Shane Ross complained to Taoiseach over bank appointment

Minister objected to Kenny’s attempt to bypass formal process for €275,000-a-year job

Minister for Transport Shane Ross wrote to the Taoiseach insisting he was "uncomfortable" at a proposal to make an appointment to a €275,000-a-year job without going through a formal process.

Mr Ross sent a letter to Enda Kenny in early June outlining his frustration with the Taoiseach's alleged attempt to make a nomination to the European Investment Bank without the proper procedures being followed.

In the correspondence, Mr Ross said the Independent Alliance was “unanimous” in its view that the position should be filled by way of an open, advertised process.

Mr Ross said the five Alliance TDs, including three Ministers of State, were “uncomfortable” with the notion of filling the job internally.


He said the proposal made by Mr Kenny went against the ethos of the Independent Alliance and what they campaigned on in the election.

The letter was sent after a meeting in late May between the two, in which the Taoiseach informed his Cabinet colleague he was seeking to make the appointment without advertising the position.

No names were exchanged, but Mr Ross outlined his opposition and insisted on a rigorous process for such a high-profile appointment.

Letters to Noonan

The correspondence shows Mr Kenny replied to Mr Ross by confirming an interview process would be facilitated.

A series of other letters were then exchanged between Mr Ross and Minister for Finance Michael Noonan about the interview process.

In that correspondence, Mr Ross requested that three people sit on the interview panel and at least two of them be independent of Government.

Mr Noonan and Mr Ross agreed on four members: Department of the Taoiseach secretary general Martin Fraser; Department of Finance secretary general Derek Moran; Policing Authority chair Josephine Feehily; and Low Pay Commission chair Donal de Buitléir.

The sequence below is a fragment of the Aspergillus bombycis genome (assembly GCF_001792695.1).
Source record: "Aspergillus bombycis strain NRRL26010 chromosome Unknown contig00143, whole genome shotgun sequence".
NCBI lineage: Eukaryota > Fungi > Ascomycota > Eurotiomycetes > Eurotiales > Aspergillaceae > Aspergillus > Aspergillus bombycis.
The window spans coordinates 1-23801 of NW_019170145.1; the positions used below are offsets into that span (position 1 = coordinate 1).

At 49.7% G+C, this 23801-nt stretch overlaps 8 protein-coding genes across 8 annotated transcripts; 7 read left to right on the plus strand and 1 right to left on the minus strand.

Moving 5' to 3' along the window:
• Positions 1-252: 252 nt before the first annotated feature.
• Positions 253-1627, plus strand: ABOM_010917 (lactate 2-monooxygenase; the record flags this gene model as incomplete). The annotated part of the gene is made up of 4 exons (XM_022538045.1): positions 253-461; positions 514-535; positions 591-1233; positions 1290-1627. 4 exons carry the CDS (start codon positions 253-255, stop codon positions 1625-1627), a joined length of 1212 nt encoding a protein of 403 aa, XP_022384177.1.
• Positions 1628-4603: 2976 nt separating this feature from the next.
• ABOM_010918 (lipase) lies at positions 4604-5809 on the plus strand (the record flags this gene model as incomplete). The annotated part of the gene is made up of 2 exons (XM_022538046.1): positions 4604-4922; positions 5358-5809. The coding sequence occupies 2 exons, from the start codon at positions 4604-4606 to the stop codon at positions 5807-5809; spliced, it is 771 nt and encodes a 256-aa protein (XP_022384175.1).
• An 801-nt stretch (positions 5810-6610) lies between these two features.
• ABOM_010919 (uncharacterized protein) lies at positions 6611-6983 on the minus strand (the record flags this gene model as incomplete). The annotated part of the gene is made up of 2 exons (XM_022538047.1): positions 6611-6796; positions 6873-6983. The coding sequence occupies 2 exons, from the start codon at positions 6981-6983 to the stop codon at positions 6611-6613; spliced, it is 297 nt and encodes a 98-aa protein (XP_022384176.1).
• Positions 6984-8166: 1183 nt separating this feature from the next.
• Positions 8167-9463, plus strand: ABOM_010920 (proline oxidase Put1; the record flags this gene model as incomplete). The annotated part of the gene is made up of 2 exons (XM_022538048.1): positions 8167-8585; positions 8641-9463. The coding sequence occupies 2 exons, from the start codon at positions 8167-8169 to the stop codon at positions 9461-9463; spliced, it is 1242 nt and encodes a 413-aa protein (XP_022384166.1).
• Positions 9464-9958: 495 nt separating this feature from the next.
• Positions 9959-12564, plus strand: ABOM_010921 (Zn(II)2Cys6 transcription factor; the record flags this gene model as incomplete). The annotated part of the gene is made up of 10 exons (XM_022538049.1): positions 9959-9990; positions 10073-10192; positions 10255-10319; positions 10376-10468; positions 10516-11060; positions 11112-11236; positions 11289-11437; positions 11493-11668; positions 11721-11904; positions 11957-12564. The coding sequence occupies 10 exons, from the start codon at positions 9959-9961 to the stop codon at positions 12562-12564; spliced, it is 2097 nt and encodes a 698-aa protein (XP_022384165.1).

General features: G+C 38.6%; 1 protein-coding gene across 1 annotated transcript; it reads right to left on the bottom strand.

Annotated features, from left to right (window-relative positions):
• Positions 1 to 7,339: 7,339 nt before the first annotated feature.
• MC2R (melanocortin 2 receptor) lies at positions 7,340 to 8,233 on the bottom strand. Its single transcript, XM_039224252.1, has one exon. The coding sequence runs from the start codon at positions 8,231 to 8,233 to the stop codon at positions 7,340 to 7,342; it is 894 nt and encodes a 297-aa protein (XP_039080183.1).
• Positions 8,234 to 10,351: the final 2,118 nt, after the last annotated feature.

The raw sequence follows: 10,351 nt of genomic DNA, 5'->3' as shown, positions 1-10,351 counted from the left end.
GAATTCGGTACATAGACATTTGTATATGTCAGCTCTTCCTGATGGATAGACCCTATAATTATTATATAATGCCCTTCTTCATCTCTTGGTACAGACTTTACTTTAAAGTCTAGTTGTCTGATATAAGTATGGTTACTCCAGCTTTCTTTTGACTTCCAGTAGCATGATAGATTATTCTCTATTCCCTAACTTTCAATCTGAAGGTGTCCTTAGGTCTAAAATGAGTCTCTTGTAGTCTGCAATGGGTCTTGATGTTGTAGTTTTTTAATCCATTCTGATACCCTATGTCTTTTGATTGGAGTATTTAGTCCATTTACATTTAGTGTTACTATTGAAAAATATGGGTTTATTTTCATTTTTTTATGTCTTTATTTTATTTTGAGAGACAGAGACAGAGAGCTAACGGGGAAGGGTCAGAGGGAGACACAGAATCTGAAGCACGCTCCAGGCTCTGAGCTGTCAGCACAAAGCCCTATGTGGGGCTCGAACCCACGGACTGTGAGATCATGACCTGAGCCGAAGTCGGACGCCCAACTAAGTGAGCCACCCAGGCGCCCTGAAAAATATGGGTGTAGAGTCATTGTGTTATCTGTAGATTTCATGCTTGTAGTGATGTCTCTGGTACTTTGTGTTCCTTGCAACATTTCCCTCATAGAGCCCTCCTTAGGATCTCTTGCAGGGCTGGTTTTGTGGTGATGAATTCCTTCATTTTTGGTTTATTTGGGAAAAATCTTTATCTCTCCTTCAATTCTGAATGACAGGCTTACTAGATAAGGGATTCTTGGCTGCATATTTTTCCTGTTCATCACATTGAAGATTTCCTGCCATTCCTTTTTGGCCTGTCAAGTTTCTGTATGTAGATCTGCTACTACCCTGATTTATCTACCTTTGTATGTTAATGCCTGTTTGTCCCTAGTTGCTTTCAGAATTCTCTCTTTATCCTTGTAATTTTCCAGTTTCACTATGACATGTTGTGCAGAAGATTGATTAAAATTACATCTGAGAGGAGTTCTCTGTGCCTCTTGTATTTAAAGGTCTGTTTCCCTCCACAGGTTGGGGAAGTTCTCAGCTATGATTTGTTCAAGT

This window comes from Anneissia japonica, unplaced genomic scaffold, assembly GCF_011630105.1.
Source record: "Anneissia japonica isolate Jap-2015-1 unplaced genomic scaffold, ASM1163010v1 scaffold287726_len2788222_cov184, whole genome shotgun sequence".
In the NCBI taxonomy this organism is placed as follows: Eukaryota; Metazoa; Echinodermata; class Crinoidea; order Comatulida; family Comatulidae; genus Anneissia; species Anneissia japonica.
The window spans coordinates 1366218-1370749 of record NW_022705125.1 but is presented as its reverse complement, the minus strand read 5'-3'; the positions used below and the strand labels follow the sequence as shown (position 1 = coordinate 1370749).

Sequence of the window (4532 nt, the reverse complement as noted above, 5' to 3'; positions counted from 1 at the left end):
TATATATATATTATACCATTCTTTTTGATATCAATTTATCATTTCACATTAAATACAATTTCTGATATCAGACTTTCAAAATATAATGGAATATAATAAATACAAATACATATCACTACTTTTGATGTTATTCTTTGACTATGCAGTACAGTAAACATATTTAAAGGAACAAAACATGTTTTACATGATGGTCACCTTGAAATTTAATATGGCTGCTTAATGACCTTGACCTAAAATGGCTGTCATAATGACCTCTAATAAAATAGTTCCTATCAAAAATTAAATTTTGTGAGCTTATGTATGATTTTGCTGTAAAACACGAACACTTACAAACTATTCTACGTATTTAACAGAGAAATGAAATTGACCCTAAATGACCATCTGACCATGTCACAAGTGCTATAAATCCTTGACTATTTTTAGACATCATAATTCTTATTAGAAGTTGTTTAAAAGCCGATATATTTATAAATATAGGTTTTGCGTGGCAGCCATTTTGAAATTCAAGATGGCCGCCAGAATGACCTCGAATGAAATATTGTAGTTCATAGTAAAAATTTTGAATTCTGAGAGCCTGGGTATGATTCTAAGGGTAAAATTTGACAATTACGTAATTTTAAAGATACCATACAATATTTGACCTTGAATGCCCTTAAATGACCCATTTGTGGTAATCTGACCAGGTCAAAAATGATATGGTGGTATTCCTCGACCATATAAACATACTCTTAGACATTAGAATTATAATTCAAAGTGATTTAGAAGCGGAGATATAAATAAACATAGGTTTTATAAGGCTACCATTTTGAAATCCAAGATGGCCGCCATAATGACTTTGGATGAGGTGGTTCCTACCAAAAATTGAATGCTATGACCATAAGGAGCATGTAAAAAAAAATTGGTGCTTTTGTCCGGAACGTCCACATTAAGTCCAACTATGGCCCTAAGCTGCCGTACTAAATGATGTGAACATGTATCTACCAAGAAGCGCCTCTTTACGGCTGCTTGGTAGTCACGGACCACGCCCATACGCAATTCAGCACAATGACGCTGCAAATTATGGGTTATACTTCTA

Ten applications were received for the job and five were interviewed.

A shortlist of three candidates was given to Mr Noonan, who recommended that Mr Kenny’s economic adviser, Andrew McDowell, get the job.

The Cabinet agreed on the appointment at the start of July. It is understood that Mr Ross and Finian McGrath queried the process, but were reassured by the Taoiseach.

They were reluctant to push Fine Gael on the matter at the time, given that the Independent Alliance had been granted a free vote on TD Mick Wallace's fatal foetal abnormalities Bill.

The correspondence between Mr Kenny and Mr Ross was requested from the Departments of the Taoiseach and Finance under Freedom of Information legislation.

It was refused, with the departments claiming its release could “serve to impair the proper functioning of government”.

Similar requests were made to the Department of Transport, which released the documents earlier this week.

Meanwhile, the Independent Alliance is to advertise this week for a co-ordinator to liaise between it and Fine Gael.

There will also be interviews carried out for a deputy Government press secretary to represent Independent members of Cabinet.

The members include Minister for Children Katherine Zappone and Minister for Communications Denis Naughten.